You have touched the problem but whats the solution?
Very good to read your experience and I am sure the Bardoli gang benefited a lot.
However you have touched a very important problem. Does such free software events (MiniDebConf,Pycon, FOSS.IN and many more) actually help to get newbies on board or do they actually scare them away?
All over india, there have been such events which happen for 2-3 days, conference type where students participate and usually all of them do attract good number of participants, however how many of the participants are newbies and how many of them continue using the free software and contribute to the community.
Imagine how many students must have returned from these conferences because there was no one like you to identify them and actually try to understand their problem?
I guess, it is very important for the free software community in India to understand this and come out of the online shell that they have created for themselves(IRC+mailling lists). In India, the students still need a lot of hand holding before they can actively take part in the community and this hand holding part needs to be done by going to them in their college and doing various activities in free software regularly. In my opinion, the current conference type events that have been happening only act as a meeting point for various free software people across the nation but they hardly help newbies to join. There are very less students who would be able to take climb the steep curve which is required to break the inertia and use free software for their day to day basis. Many of them wouldnt even know that Fedora that they use in unix lab can also be used to run movies and listen to songs. However if there is some hand holding in this initial stage, the percentage of students contributing to the community will definitely increase.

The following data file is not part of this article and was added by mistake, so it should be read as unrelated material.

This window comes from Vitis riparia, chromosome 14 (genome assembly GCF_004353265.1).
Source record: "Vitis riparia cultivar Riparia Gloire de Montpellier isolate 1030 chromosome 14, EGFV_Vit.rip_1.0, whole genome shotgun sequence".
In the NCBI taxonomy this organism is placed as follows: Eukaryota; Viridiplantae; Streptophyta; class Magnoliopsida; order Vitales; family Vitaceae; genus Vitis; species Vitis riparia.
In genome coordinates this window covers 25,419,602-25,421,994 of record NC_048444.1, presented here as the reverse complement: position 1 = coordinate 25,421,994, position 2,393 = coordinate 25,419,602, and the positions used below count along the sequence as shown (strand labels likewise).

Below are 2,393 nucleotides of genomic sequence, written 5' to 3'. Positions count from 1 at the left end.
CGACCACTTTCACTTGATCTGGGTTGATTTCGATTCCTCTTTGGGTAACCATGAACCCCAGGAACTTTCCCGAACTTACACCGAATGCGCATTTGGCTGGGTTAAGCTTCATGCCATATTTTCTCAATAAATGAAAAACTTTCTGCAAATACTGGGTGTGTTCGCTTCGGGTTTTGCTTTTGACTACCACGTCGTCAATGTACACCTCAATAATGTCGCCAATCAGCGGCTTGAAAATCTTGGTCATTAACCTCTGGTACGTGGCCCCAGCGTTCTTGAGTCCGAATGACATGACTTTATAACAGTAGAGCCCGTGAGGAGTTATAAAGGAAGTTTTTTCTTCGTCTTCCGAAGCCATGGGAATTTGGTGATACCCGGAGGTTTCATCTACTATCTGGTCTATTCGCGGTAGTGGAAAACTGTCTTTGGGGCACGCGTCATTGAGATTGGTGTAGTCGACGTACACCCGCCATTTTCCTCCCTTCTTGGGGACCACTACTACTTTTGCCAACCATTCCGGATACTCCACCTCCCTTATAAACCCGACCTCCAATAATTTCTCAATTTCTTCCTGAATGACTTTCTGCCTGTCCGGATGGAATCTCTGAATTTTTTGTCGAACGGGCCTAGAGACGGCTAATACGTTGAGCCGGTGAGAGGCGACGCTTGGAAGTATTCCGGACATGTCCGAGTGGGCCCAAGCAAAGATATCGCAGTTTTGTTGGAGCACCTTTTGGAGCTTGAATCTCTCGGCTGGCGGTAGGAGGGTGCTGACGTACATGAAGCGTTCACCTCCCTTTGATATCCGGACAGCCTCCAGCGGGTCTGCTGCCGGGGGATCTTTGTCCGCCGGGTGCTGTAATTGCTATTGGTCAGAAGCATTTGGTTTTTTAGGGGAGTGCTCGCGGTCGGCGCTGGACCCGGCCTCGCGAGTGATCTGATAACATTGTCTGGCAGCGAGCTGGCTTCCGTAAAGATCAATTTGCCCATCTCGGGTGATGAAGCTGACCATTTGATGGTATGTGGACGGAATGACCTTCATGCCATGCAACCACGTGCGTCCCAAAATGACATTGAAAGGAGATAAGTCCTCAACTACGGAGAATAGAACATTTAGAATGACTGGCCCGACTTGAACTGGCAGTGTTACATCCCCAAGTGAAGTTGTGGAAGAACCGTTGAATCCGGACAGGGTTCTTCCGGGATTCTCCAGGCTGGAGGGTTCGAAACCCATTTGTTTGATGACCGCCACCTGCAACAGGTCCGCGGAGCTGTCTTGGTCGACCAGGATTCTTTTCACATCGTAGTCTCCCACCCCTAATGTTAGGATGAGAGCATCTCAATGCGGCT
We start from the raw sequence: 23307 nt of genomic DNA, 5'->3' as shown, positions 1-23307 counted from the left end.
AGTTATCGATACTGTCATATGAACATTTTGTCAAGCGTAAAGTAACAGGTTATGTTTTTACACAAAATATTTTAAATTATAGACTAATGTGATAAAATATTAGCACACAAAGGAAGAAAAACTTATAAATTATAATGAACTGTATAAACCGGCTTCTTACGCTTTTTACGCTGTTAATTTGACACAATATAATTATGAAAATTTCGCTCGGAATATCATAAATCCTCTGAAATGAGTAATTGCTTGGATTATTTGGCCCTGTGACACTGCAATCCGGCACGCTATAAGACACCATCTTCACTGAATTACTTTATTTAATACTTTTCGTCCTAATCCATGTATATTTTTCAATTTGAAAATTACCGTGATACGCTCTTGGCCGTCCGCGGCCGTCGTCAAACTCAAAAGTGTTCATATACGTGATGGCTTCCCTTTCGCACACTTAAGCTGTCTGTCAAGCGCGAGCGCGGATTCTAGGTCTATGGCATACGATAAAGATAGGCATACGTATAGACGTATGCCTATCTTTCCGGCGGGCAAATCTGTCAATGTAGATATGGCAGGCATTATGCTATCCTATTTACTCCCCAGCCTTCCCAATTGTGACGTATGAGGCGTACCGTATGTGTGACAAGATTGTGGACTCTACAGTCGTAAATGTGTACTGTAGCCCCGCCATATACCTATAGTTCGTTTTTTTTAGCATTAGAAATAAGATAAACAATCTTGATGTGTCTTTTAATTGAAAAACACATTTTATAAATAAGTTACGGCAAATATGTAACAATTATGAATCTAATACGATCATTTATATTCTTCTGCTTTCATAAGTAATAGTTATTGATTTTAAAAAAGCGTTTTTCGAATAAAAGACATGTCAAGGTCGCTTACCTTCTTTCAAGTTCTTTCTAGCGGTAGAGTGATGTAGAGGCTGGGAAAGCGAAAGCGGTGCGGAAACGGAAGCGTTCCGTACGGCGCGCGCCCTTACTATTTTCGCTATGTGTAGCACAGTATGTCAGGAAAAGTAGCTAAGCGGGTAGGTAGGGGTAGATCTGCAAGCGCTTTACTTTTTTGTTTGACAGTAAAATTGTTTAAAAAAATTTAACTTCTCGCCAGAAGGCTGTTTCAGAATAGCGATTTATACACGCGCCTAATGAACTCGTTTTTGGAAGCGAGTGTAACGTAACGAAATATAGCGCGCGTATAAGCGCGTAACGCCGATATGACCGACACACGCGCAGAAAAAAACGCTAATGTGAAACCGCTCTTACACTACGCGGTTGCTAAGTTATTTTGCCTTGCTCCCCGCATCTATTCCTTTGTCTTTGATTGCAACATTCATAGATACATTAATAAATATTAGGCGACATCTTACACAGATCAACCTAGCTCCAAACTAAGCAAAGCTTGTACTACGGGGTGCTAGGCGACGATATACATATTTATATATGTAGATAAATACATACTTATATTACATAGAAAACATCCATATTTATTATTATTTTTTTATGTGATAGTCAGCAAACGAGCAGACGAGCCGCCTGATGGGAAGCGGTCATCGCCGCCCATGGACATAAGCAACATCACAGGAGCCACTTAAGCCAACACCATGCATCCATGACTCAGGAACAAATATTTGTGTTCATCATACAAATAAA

So the question is the free software community ready to do this or will it still remain active on the web and continue doing such conference type events for their satisfaction and hope that the students will find their way themselves.